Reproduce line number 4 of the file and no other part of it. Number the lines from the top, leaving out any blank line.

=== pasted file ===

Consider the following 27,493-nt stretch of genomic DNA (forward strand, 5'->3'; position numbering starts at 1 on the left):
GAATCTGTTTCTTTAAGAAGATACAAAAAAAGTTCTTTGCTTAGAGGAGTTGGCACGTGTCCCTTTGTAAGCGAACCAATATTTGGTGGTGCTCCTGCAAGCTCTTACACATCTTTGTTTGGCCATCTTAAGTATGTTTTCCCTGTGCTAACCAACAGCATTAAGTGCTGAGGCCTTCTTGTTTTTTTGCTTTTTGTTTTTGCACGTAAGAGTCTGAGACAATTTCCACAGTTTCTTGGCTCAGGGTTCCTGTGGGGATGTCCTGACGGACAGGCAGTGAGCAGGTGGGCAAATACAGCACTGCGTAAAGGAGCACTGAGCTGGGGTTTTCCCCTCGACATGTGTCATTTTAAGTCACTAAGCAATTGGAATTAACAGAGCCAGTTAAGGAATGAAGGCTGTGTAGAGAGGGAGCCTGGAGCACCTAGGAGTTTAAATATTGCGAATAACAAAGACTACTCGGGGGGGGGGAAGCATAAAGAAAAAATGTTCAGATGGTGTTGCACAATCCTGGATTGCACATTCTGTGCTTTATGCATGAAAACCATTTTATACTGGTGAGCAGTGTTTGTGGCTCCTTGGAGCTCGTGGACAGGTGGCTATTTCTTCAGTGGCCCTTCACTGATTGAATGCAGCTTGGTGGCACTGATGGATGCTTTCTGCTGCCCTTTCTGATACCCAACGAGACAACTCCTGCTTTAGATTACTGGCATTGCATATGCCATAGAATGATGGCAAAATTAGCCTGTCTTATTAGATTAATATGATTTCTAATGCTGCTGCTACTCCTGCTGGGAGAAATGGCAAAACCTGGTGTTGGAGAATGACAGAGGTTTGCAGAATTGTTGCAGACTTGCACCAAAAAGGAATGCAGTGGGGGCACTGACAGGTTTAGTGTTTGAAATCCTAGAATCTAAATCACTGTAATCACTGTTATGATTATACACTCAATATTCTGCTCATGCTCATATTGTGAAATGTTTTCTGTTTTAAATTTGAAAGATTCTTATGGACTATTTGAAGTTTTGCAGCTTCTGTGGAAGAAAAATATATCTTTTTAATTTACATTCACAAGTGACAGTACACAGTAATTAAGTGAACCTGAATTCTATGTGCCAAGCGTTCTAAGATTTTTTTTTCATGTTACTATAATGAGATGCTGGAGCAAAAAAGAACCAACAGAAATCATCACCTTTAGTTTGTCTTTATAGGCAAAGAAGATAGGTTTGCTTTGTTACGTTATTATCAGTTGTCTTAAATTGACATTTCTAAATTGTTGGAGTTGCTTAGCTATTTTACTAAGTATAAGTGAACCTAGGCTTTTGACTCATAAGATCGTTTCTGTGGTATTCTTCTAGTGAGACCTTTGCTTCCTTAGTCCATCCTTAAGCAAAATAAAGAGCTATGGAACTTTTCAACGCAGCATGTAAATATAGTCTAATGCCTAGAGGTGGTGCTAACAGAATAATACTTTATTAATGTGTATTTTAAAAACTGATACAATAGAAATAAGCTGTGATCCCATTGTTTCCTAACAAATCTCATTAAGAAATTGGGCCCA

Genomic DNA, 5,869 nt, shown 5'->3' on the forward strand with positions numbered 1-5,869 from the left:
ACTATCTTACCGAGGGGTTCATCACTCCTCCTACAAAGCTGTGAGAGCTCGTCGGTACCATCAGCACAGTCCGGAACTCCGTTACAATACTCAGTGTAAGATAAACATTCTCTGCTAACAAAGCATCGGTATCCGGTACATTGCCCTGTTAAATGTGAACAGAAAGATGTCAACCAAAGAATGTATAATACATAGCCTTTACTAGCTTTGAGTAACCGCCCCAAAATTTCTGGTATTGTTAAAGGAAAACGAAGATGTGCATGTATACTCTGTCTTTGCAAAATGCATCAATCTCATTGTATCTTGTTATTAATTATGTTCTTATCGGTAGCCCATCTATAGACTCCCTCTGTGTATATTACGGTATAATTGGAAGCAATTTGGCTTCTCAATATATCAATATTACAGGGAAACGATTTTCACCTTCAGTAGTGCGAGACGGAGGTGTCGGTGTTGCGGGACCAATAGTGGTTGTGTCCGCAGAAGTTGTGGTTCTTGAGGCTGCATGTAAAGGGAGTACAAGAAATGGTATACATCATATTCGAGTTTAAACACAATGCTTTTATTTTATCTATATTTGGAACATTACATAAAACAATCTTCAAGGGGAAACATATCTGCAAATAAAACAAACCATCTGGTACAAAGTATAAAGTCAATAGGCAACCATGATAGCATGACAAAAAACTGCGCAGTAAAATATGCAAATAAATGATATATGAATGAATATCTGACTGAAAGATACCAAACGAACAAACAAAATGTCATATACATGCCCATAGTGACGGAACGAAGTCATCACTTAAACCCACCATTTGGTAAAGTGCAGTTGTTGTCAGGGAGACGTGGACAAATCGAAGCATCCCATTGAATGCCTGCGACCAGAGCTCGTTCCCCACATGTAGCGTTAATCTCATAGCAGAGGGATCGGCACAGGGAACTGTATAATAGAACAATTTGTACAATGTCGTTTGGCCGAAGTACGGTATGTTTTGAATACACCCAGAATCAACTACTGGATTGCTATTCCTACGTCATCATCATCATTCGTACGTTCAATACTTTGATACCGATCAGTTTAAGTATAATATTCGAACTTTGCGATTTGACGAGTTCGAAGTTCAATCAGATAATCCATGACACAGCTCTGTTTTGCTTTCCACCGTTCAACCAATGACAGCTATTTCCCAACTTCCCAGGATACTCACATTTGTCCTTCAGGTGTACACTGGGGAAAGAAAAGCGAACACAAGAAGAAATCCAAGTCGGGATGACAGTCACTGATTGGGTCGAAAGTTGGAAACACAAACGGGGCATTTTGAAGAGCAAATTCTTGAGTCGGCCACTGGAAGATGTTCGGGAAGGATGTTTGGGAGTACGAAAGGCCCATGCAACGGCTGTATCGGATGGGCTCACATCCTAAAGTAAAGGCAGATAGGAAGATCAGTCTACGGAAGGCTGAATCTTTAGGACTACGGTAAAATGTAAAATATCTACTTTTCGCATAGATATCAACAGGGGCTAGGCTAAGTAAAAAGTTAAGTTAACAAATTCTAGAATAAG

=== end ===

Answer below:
ACTATCTTACCGAGGGGTTCATCACTCCTCCTACAAAGCTGTGAGAGCTCGTCGGTACCATCAGCACAGTCCGGAACTCCGTTACAATACTCAGTGTAAGATAAACATTCTCTGCTAACAAAGCATCGGTATCCGGTACATTGCCCTGTTAAATGTGAACAGAAAGATGTCAACCAAAGAATGTATAATACATAGCCTTTACTAGCTTTGAGTAACCGCCCCAAAATTTCTGGTATTGTTAAAGGAAAACGAAGATGTGCATGTATACTCTGTCTTTGCAAAATGCATCAATCTCATTGTATCTTGTTATTAATTATGTTCTTATCGGTAGCCCATCTATAGACTCCCTCTGTGTATATTACGGTATAATTGGAAGCAATTTGGCTTCTCAATATATCAATATTACAGGGAAACGATTTTCACCTTCAGTAGTGCGAGACGGAGGTGTCGGTGTTGCGGGACCAATAGTGGTTGTGTCCGCAGAAGTTGTGGTTCTTGAGGCTGCATGTAAAGGGAGTACAAGAAATGGTATACATCATATTCGAGTTTAAACACAATGCTTTTATTTTATCTATATTTGGAACATTACATAAAACAATCTTCAAGGGGAAACATATCTGCAAATAAAACAAACCATCTGGTACAAAGTATAAAGTCAATAGGCAACCATGATAGCATGACAAAAAACTGCGCAGTAAAATATGCAAATAAATGATATATGAATGAATATCTGACTGAAAGATACCAAACGAACAAACAAAATGTCATATACATGCCCATAGTGACGGAACGAAGTCATCACTTAAACCCACCATTTGGTAAAGTGCAGTTGTTGTCAGGGAGACGTGGACAAATCGAAGCATCCCATTGAATGCCTGCGACCAGAGCTCGTTCCCCACATGTAGCGTTAATCTCATAGCAGAGGGATCGGCACAGGGAACTGTATAATAGAACAATTTGTACAATGTCGTTTGGCCGAAGTACGGTATGTTTTGAATACACCCAGAATCAACTACTGGATTGCTATTCCTACGTCATCATCATCATTCGTACGTTCAATACTTTGATACCGATCAGTTTAAGTATAATATTCGAACTTTGCGATTTGACGAGTTCGAAGTTCAATCAGATAATCCATGACACAGCTCTGTTTTGCTTTCCACCGTTCAACCAATGACAGCTATTTCCCAACTTCCCAGGATACTCACATTTGTCCTTCAGGTGTACACTGGGGAAAGAAAAGCGAACACAAGAAGAAATCCAAGTCGGGATGACAGTCACTGATTGGGTCGAAAGTTGGAAACACAAACGGGGCATTTTGAAGAGCAAATTCTTGAGTCGGCCACTGGAAGATGTTCGGGAAGGATGTTTGGGAGTACGAAAGGCCCATGCAACGGCTGTATCGGATGGGCTCACATCCTAAAGTAAAGGCAGATAGGAAGATCAGTCTACGGAAGGCTGAATCTTTAGGACTACGGTAAAATGTAAAATATCTACTTTTCGCATAGATATCAACAGGGGCTAGGCTAAGTAAAAAGTTAAGTTAACAAATTCTAGAATAAG